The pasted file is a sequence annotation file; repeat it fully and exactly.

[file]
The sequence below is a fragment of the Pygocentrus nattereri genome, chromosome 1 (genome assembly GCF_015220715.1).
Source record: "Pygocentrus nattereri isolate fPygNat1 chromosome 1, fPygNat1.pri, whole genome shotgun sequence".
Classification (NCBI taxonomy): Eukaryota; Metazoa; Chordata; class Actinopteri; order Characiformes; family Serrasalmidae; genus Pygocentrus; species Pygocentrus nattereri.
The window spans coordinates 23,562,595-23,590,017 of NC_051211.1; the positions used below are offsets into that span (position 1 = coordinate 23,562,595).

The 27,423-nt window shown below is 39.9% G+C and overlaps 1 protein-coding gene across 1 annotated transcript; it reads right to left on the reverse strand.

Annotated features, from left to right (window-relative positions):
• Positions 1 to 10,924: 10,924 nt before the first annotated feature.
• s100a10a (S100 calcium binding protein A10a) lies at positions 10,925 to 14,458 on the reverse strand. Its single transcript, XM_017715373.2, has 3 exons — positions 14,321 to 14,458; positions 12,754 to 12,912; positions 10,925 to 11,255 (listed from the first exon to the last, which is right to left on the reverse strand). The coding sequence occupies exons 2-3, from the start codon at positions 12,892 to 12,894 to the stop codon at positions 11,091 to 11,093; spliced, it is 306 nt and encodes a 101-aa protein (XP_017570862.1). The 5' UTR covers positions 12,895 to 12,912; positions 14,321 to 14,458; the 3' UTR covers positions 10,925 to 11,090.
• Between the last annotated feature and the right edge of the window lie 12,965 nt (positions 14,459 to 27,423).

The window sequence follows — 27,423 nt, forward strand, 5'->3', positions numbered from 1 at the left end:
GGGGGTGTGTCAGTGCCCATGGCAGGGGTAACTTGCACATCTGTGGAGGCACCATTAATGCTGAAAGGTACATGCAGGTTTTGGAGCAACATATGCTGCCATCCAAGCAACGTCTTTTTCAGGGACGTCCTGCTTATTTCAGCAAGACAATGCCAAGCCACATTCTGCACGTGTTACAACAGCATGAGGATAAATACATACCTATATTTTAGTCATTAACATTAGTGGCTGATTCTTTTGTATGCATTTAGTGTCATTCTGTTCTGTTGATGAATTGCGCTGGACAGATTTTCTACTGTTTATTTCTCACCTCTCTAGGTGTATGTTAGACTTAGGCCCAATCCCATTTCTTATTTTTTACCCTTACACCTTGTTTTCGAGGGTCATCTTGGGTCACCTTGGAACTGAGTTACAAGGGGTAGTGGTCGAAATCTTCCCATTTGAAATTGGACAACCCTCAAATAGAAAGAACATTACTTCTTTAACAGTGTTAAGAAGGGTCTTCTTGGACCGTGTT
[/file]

The sequence below is a fragment of the Pygocentrus nattereri genome, chromosome 1 (genome assembly GCF_015220715.1).
Source record: "Pygocentrus nattereri isolate fPygNat1 chromosome 1, fPygNat1.pri, whole genome shotgun sequence".
Classification (NCBI taxonomy): Eukaryota; Metazoa; Chordata; class Actinopteri; order Characiformes; family Serrasalmidae; genus Pygocentrus; species Pygocentrus nattereri.
The window spans coordinates 23,562,595-23,590,017 of NC_051211.1; the positions used below are offsets into that span (position 1 = coordinate 23,562,595).

The 27,423-nt window shown below is 39.9% G+C and overlaps 1 protein-coding gene across 1 annotated transcript; it reads right to left on the reverse strand.

Annotated features, from left to right (window-relative positions):
• Positions 1 to 10,924: 10,924 nt before the first annotated feature.
• s100a10a (S100 calcium binding protein A10a) lies at positions 10,925 to 14,458 on the reverse strand. Its single transcript, XM_017715373.2, has 3 exons — positions 14,321 to 14,458; positions 12,754 to 12,912; positions 10,925 to 11,255 (listed from the first exon to the last, which is right to left on the reverse strand). The coding sequence occupies exons 2-3, from the start codon at positions 12,892 to 12,894 to the stop codon at positions 11,091 to 11,093; spliced, it is 306 nt and encodes a 101-aa protein (XP_017570862.1). The 5' UTR covers positions 12,895 to 12,912; positions 14,321 to 14,458; the 3' UTR covers positions 10,925 to 11,090.
• Between the last annotated feature and the right edge of the window lie 12,965 nt (positions 14,459 to 27,423).

The window sequence follows — 27,423 nt, forward strand, 5'->3', positions numbered from 1 at the left end:
GGGGGTGTGTCAGTGCCCATGGCAGGGGTAACTTGCACATCTGTGGAGGCACCATTAATGCTGAAAGGTACATGCAGGTTTTGGAGCAACATATGCTGCCATCCAAGCAACGTCTTTTTCAGGGACGTCCTGCTTATTTCAGCAAGACAATGCCAAGCCACATTCTGCACGTGTTACAACAGCATGAGGATAAATACATACCTATATTTTAGTCATTAACATTAGTGGCTGATTCTTTTGTATGCATTTAGTGTCATTCTGTTCTGTTGATGAATTGCGCTGGACAGATTTTCTACTGTTTATTTCTCACCTCTCTAGGTGTATGTTAGACTTAGGCCCAATCCCATTTCTTATTTTTTACCCTTACACCTTGTTTTCGAGGGTCATCTTGGGTCACCTTGGAACTGAGTTACAAGGGGTAGTGGTCGAAATCTTCCCATTTGAAATTGGACAACCCTCAAATAGAAAGAACATTACTTCTTTAACAGTGTTAAGAAGGGTCTTCTTGGACCGTGTT